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Cardio-Vascular Diabetes Medications

Diuretics may increase diabetes risk by lowering blood potassium levels

13 years, 6 months ago

15345  0
Posted on Nov 25, 2008, 6 a.m. By Rich Hurd

New research suggests that depleted blood potassium levels could help to explain why people prescribed diuretics for the treatment of high blood pressure are at increased risk of type 2 diabetes.

New research suggests that depleted blood potassium levels could help to explain why people prescribed diuretics for the treatment of high blood pressure are at increased risk of type 2 diabetes.

Tariq Shafi and colleagues examined data from 3,790 non-diabetic participants in the Systolic Hypertension in Elderly Program (SHEP), a study designed to determine the risk versus benefit of treating people age 60 years or older with the thiazide diuretic chlorthalidone. Previous research has shown that treatment with thiazide diuretics causes potassium levels to drop and increases patients' risk of developing type 2 diabetes by as much as 50%, although whether the drop in blood potassium was linked to the increased risk of diabetes was uncertain.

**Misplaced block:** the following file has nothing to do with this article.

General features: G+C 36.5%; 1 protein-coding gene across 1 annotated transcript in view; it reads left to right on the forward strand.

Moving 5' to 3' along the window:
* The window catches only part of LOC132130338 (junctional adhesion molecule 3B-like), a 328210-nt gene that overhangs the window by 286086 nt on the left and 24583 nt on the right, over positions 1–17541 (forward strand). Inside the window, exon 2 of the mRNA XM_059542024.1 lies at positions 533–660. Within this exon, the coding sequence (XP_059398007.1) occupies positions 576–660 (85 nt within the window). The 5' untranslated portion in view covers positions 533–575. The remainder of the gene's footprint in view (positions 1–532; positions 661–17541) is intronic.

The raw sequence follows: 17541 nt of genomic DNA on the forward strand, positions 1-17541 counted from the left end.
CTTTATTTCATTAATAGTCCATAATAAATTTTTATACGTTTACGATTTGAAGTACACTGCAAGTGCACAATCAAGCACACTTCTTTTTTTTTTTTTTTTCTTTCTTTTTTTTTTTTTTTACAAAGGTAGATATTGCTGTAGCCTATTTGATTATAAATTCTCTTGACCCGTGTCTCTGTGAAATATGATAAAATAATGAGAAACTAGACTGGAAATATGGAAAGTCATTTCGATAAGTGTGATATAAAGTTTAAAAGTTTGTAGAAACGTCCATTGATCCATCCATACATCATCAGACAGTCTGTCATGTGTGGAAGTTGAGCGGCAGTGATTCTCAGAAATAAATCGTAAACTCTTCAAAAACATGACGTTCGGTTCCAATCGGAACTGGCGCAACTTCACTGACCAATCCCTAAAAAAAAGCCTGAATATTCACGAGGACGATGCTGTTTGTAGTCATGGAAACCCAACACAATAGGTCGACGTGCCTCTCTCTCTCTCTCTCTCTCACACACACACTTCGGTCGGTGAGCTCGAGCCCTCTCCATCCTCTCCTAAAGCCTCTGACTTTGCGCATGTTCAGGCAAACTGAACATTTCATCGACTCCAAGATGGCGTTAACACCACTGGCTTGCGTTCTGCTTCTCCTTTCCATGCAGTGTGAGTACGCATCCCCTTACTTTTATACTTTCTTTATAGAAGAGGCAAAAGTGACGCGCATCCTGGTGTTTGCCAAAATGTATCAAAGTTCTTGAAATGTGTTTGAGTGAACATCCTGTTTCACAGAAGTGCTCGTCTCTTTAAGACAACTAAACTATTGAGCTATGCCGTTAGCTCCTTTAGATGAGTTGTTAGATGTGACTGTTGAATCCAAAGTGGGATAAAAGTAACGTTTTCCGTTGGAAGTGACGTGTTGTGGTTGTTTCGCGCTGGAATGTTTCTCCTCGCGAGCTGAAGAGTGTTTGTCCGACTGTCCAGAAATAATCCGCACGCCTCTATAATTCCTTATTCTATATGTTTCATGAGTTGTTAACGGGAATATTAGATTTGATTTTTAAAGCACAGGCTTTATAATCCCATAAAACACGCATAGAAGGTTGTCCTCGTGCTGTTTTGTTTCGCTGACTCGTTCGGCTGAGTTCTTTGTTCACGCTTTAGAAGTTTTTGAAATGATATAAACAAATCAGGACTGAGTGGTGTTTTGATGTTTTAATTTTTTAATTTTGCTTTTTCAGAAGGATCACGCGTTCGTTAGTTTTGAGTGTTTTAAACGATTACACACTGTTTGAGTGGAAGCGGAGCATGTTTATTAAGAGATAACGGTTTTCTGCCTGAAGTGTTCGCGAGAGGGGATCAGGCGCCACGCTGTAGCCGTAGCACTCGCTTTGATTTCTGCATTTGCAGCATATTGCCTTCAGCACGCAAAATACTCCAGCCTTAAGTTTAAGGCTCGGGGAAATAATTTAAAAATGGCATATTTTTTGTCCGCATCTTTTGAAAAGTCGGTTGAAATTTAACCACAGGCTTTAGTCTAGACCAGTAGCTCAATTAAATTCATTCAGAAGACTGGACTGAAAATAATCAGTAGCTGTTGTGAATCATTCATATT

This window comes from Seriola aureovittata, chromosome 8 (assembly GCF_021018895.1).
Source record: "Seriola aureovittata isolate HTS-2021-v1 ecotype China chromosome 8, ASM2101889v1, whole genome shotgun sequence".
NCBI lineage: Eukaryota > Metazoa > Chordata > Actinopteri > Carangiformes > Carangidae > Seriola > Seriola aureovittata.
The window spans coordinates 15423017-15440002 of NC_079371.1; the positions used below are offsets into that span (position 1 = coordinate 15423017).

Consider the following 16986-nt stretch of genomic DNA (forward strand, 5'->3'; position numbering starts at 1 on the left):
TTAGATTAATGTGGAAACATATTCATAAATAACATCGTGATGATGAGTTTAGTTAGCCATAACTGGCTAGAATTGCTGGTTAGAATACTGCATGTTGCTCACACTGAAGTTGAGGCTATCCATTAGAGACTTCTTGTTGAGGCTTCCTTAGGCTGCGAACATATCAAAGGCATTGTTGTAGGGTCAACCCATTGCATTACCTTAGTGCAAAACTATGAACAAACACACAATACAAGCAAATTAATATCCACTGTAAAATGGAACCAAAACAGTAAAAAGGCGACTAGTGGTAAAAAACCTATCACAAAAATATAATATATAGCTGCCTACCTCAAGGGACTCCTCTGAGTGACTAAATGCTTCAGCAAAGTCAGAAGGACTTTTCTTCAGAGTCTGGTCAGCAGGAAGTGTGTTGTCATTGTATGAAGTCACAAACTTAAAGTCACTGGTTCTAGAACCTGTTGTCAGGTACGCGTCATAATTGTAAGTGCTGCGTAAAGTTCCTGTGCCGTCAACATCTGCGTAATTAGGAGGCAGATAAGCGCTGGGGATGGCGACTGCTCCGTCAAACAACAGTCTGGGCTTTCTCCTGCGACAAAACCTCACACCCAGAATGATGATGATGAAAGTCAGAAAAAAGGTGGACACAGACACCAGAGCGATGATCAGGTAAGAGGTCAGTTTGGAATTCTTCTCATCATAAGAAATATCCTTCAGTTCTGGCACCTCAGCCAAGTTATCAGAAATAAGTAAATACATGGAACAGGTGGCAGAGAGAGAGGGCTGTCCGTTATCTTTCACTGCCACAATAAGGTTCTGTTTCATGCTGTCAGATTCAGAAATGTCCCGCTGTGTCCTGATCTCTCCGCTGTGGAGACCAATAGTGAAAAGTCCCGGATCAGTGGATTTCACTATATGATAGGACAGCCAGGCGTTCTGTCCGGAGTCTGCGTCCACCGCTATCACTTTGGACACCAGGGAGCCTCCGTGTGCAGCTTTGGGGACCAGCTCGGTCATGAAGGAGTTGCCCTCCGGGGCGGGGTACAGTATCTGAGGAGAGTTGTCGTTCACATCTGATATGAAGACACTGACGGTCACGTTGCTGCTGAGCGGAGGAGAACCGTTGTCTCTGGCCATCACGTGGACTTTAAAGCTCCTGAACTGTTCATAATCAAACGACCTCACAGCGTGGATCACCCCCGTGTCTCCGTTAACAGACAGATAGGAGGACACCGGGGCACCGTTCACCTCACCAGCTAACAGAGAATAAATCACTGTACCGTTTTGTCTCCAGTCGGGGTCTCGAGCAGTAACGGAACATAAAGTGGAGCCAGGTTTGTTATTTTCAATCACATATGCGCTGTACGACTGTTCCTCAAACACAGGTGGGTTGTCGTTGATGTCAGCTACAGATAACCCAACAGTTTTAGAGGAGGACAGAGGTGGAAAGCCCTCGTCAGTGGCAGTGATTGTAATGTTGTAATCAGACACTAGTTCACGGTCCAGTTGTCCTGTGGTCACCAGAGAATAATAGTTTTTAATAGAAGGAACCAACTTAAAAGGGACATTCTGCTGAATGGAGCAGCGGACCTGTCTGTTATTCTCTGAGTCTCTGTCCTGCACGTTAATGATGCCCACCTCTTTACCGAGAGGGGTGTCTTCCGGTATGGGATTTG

Results of this study suggest that the increased risk of type 2 diabetes associated with thiazide diuretics is indeed linked to their action on blood potassium levels. In fact, results showed that for each 0.5 milliequivalent-per-liter (MEq/L) decrease in serum potassium, there was a 45% increased risk of diabetes.

Thiazides are effective at treating high blood pressure and are inexpensive, however their association with diabetes has led many doctors to prescribe other, more expensive, drugs. However, according to Dr Shafi, the study findings suggest that thiazides can be used safely as long as doctors monitor and regulate blood potassium levels.

The authors speculate that potassium supplement may prevent thiazide-induced diabetes.

Shafi T, Appel LJ, Miller ER, Klag MJ, Parekh RS. changes in serum potassium mediate thiazide-induced diabetes. Hypertension. 2008;52:1022.

News release: Potassium Loss from Blood Pressure Drugs May Explain Higher Risk of Adult Diabetes. Johns Hopkins Medicine. November 24th 2008.

 

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